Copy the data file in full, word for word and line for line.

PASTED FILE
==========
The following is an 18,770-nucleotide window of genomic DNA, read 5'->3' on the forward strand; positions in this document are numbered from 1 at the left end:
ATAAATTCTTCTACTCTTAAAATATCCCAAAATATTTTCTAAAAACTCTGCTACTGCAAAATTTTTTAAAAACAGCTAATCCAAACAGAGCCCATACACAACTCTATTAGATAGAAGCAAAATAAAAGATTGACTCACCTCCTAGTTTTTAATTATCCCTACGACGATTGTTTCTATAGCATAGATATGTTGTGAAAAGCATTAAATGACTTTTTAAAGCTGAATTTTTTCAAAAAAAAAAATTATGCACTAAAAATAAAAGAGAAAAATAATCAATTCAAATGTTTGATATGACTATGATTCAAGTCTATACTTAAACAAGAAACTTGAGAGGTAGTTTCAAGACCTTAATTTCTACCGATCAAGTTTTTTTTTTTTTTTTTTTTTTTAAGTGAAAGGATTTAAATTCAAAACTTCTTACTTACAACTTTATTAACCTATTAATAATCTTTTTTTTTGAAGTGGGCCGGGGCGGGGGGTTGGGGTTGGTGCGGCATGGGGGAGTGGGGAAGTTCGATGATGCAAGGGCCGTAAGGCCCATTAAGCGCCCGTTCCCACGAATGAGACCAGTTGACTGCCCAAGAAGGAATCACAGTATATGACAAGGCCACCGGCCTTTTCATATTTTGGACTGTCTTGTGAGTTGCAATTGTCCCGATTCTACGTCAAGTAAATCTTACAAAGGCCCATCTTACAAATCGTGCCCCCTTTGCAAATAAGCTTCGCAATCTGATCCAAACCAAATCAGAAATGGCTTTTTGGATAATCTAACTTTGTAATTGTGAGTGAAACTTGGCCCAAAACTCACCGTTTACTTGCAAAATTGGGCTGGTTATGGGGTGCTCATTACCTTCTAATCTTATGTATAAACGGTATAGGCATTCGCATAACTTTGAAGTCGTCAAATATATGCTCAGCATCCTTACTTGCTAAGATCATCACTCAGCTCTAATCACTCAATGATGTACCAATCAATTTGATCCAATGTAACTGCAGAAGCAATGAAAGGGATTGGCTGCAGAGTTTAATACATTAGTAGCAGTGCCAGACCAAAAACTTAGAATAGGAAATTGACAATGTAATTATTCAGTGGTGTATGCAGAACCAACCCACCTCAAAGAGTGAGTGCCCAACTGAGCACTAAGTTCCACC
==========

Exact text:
The following is an 18,770-nucleotide window of genomic DNA, read 5'->3' on the forward strand; positions in this document are numbered from 1 at the left end:
ATAAATTCTTCTACTCTTAAAATATCCCAAAATATTTTCTAAAAACTCTGCTACTGCAAAATTTTTTAAAAACAGCTAATCCAAACAGAGCCCATACACAACTCTATTAGATAGAAGCAAAATAAAAGATTGACTCACCTCCTAGTTTTTAATTATCCCTACGACGATTGTTTCTATAGCATAGATATGTTGTGAAAAGCATTAAATGACTTTTTAAAGCTGAATTTTTTCAAAAAAAAAAATTATGCACTAAAAATAAAAGAGAAAAATAATCAATTCAAATGTTTGATATGACTATGATTCAAGTCTATACTTAAACAAGAAACTTGAGAGGTAGTTTCAAGACCTTAATTTCTACCGATCAAGTTTTTTTTTTTTTTTTTTTTTTTAAGTGAAAGGATTTAAATTCAAAACTTCTTACTTACAACTTTATTAACCTATTAATAATCTTTTTTTTTGAAGTGGGCCGGGGCGGGGGGTTGGGGTTGGTGCGGCATGGGGGAGTGGGGAAGTTCGATGATGCAAGGGCCGTAAGGCCCATTAAGCGCCCGTTCCCACGAATGAGACCAGTTGACTGCCCAAGAAGGAATCACAGTATATGACAAGGCCACCGGCCTTTTCATATTTTGGACTGTCTTGTGAGTTGCAATTGTCCCGATTCTACGTCAAGTAAATCTTACAAAGGCCCATCTTACAAATCGTGCCCCCTTTGCAAATAAGCTTCGCAATCTGATCCAAACCAAATCAGAAATGGCTTTTTGGATAATCTAACTTTGTAATTGTGAGTGAAACTTGGCCCAAAACTCACCGTTTACTTGCAAAATTGGGCTGGTTATGGGGTGCTCATTACCTTCTAATCTTATGTATAAACGGTATAGGCATTCGCATAACTTTGAAGTCGTCAAATATATGCTCAGCATCCTTACTTGCTAAGATCATCACTCAGCTCTAATCACTCAATGATGTACCAATCAATTTGATCCAATGTAACTGCAGAAGCAATGAAAGGGATTGGCTGCAGAGTTTAATACATTAGTAGCAGTGCCAGACCAAAAACTTAGAATAGGAAATTGACAATGTAATTATTCAGTGGTGTATGCAGAACCAACCCACCTCAAAGAGTGAGTGCCCAACTGAGCACTAAGTTCCACC